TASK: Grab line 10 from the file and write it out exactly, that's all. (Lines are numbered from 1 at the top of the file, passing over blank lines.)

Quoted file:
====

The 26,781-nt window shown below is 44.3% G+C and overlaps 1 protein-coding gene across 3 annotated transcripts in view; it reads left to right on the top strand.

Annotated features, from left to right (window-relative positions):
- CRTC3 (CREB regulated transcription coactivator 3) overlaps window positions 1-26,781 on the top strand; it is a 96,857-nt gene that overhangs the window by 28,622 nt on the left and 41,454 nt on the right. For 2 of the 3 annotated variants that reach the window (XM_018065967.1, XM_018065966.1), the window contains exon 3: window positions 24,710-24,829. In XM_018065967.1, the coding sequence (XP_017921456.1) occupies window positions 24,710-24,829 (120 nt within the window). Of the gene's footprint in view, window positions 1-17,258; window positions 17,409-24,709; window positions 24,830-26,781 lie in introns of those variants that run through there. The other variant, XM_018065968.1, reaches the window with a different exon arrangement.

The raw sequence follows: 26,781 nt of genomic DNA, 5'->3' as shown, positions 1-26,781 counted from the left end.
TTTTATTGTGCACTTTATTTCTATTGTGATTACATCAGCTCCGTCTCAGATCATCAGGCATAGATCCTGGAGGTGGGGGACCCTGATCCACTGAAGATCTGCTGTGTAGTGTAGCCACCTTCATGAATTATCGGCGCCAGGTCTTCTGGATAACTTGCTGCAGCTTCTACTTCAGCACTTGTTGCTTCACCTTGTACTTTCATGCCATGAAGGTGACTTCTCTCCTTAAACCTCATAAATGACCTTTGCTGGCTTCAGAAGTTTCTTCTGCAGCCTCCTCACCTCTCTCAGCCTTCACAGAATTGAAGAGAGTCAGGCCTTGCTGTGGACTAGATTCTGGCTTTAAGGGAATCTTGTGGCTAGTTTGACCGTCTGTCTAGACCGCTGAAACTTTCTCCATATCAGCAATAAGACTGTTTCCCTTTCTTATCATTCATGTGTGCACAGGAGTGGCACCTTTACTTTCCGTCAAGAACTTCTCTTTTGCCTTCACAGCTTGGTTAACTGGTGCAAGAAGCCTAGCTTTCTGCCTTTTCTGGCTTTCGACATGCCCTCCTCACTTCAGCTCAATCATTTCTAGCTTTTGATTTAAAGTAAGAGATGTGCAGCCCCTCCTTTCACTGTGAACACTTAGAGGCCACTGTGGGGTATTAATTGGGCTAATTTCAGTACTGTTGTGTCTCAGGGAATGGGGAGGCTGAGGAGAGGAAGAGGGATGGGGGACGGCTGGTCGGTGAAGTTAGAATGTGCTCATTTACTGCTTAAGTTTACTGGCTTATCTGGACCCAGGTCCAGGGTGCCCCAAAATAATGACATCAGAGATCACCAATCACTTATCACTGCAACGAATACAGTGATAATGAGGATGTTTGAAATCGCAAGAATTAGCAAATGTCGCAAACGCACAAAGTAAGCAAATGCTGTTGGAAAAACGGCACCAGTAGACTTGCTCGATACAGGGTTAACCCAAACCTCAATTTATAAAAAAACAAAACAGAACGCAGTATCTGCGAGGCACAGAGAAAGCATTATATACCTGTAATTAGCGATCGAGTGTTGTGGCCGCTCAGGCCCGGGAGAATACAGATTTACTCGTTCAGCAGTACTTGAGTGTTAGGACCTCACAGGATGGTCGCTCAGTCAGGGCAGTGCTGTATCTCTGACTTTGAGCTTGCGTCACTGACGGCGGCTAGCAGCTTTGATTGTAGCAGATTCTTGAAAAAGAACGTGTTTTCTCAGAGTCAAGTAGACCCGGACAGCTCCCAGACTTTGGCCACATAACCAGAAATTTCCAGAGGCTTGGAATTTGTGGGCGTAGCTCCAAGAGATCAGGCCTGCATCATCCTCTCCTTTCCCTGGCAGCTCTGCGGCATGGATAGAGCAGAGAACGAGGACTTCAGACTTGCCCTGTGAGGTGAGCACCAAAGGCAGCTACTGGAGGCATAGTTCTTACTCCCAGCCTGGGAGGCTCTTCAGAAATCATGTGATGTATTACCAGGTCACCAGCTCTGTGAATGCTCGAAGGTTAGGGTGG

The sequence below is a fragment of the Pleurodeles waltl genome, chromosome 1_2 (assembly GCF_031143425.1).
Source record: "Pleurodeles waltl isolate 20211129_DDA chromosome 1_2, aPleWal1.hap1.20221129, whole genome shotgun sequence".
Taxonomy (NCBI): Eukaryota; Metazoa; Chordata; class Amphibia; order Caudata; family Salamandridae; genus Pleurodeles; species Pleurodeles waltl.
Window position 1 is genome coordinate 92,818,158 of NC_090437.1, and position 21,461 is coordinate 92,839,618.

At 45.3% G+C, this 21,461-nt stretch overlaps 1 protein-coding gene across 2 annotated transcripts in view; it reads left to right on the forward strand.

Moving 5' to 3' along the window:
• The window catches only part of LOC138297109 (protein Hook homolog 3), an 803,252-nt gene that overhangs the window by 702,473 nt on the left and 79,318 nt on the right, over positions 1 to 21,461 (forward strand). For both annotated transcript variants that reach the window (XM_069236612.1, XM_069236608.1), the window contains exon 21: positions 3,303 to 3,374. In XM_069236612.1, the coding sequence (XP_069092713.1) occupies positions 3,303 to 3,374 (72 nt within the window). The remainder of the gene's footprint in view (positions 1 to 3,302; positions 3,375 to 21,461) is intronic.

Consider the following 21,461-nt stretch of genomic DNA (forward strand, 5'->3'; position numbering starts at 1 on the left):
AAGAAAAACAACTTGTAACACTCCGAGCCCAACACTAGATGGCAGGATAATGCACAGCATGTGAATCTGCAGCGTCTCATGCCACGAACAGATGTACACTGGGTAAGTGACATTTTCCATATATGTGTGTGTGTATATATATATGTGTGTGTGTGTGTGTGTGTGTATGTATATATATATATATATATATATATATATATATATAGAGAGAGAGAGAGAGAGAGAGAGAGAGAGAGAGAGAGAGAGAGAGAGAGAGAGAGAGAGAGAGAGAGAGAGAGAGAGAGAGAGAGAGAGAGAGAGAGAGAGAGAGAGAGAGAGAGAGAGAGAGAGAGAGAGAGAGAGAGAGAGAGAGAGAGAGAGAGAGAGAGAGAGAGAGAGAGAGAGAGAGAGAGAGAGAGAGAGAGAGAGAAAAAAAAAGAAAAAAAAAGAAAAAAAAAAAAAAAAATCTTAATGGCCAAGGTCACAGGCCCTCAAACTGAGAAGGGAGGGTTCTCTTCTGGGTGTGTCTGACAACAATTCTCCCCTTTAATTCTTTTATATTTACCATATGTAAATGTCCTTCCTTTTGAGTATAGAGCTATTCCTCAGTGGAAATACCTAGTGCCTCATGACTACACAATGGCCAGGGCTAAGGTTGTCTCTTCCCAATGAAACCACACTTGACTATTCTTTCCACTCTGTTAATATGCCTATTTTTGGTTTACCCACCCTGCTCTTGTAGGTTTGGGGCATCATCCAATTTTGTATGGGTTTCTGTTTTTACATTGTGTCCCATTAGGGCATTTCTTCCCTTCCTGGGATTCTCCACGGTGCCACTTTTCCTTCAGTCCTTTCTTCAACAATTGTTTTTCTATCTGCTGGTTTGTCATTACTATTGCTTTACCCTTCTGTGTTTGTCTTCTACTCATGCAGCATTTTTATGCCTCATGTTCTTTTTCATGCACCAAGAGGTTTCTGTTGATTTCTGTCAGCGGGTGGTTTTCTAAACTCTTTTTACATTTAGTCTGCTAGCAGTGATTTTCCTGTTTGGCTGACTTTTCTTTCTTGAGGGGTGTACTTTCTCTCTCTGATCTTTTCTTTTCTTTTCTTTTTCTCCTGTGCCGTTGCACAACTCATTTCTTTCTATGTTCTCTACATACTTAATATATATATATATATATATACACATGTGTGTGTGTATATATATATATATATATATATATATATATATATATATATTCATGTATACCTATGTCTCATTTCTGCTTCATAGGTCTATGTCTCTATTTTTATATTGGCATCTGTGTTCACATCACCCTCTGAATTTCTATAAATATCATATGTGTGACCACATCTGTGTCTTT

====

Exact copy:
At 45.3% G+C, this 21,461-nt stretch overlaps 1 protein-coding gene across 2 annotated transcripts in view; it reads left to right on the forward strand.